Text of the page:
Making Window Collages

So a few people have asked about how I make my window collages. A few years ago, I taught a workshop on how to do this technique on a smaller scale, some of the images shown here are from this workshop and NOT my artwork, but they show the process. I shared these steps in an online lecture at EBSQ. You can read more from that 2004 workshop at EBSQ.

The windows are a long PROCESS. And admittedly I haven’t taken on the task since I moved my studio to the attic some 3 years ago. I only have a little pull-down ladder access to my studio so hauling up big heavy windows from the basement hasn’t been a priority. I have been adapting this technique to fabric instead. But if they start selling at the gallery I will need to get back in gear with this style of collage. I still have several windows waiting for their transformation and even sketches from the hand series that I began. My paper collection has not dwindled by any means… but could use some reorganization. So this gallery opening has in fact been an inspiration and motivation to get back with it.

So here is how I create my window collages….

I start with a theme, “faces” was the last one and now I am on to “hands”

  • Then I take pictures of live models.

Photo from a modeling session for the faces series…

…and the piece that came directly from this photo

  • Next I do sketches to the size of what I want the final collage to be, usually based on a window I have lying around. (I measure the window and cut butcher paper to the right size.)
  • Then, I will sketch directly onto the window with dry erase markers.
  • At some point, I will select my papers. I use handmade papers, books, maps among many others, usually to match the theme or message of the piece. Sometimes I have the color theme or a particular paper in mind before I do the sketches.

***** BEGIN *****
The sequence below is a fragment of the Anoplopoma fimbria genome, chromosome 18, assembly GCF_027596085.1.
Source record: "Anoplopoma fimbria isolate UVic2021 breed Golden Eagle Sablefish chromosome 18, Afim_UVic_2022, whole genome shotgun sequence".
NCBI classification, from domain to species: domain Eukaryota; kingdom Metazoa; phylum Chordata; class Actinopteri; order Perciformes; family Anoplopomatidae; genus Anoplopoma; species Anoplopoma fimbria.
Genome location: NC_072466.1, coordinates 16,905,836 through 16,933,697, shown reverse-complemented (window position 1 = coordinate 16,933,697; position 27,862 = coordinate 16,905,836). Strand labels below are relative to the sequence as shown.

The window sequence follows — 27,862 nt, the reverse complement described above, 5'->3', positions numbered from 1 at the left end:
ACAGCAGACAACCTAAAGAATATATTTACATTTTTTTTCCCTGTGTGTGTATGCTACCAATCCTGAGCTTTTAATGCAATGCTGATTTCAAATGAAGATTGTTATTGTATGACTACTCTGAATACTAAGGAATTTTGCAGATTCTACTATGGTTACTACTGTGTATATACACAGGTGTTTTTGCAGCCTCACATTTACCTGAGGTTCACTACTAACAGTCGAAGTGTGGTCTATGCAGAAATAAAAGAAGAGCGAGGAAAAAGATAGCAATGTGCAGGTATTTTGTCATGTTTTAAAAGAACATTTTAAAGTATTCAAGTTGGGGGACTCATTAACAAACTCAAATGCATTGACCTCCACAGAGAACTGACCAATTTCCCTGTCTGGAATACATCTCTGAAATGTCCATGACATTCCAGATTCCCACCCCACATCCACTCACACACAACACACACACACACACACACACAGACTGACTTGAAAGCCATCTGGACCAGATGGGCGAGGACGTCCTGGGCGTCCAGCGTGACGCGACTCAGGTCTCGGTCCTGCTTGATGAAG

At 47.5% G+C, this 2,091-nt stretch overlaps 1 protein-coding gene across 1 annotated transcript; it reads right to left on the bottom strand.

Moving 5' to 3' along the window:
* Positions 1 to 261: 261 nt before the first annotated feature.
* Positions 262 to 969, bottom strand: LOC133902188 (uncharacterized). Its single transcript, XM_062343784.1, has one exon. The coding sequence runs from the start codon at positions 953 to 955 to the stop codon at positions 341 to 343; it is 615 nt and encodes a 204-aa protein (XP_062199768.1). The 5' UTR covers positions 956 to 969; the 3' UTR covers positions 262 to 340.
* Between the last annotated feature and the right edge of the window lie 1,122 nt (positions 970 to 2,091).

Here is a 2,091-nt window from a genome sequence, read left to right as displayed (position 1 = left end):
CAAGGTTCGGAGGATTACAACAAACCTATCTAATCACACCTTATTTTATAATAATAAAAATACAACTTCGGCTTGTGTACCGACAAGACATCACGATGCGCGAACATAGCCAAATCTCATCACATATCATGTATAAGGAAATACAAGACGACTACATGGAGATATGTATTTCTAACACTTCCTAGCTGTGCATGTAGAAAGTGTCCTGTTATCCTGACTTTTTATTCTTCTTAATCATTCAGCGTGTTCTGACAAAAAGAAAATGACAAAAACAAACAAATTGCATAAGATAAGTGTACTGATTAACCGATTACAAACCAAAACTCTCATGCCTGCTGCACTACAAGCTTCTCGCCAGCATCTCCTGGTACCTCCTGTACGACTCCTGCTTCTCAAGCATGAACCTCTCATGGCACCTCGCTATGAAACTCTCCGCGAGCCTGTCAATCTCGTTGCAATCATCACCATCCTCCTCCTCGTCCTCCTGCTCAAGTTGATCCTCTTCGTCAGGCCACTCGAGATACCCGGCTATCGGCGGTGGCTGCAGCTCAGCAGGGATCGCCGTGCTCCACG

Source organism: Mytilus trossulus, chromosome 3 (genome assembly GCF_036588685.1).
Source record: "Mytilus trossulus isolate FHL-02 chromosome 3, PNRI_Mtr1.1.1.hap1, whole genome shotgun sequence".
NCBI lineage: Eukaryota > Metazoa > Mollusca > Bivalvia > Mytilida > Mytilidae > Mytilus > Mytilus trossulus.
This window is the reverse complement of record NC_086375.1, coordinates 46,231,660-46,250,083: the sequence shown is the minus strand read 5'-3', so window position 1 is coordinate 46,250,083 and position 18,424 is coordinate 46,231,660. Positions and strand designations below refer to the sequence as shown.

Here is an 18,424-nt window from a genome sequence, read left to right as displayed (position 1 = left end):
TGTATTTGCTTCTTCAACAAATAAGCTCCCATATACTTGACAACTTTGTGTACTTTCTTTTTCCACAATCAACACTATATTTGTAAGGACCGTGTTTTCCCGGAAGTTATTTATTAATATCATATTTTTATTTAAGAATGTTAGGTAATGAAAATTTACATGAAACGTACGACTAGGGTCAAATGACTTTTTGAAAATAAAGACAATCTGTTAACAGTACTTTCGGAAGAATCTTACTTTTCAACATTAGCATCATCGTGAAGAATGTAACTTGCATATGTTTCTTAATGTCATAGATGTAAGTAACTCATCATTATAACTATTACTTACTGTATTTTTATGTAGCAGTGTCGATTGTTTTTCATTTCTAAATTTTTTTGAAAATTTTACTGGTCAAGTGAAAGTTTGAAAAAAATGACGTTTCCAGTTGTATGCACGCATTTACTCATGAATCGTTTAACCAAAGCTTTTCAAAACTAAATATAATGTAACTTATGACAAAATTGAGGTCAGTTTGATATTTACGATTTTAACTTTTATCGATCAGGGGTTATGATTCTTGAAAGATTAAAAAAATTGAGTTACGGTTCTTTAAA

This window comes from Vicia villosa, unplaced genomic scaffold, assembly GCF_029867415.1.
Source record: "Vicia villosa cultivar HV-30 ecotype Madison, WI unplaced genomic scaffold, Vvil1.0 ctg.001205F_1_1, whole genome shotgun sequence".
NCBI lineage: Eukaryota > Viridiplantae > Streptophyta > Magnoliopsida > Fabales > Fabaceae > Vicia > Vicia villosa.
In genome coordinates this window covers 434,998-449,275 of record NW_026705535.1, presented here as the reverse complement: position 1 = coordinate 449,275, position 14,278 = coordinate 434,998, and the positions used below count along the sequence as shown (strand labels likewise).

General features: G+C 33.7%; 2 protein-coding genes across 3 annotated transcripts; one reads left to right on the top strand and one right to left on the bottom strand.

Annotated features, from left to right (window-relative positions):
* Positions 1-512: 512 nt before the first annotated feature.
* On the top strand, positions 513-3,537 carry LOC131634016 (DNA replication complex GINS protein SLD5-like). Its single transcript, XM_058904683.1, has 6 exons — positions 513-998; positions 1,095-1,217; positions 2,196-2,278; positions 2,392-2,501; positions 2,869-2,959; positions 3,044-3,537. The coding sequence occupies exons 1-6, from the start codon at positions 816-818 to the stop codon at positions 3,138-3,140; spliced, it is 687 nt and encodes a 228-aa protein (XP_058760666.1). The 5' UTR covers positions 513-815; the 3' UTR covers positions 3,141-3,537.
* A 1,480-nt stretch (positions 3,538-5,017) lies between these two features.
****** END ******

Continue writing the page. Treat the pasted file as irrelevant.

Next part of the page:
• I then use the butcher-paper sketch as a pattern to cut out the paper (those that sew…I use it just like a sewing pattern, I pin the sketch to the handmade papers and cut out the lines and sections of the image.) Everything is paper, I do not use any paint.

A student example of Cutting paper from the pattern

  • I glue the paper onto the back of the glass, I work backwards starting with the very top layer. The top layer is usually the outlines of the figure. Those that do traditional collage know this is completely backward from how you would normally work a collage. I use acrylic gloss or flat medium as my adhesive.

A student Gluing from the backside

  • I put on text and the image outlines first, then fill in with torn papers.

This shows a piece with just the outline completed in black paper. This pattern was adapted from a ‘stain-glass’ coloring book, easily found in crafts stores and is a great way to get patterns for smaller pieces.

  • Finally, I wash off the sketch from the front of the glass, that was used as a guideline of where to place the paper lines. and it is done.

Cindi’s P. Frida

For my larger pieces, the whole process will take months, as I will work with the theme in a group. doing pictures and sketches of the whole series together. But an actual window collage I can do in about 2 solid days if I get inspired. But usually they sit in parts, waiting for inspiration for the next phase. In the workshop, we worked for about 3 hours and most people did have to complete their piece at home.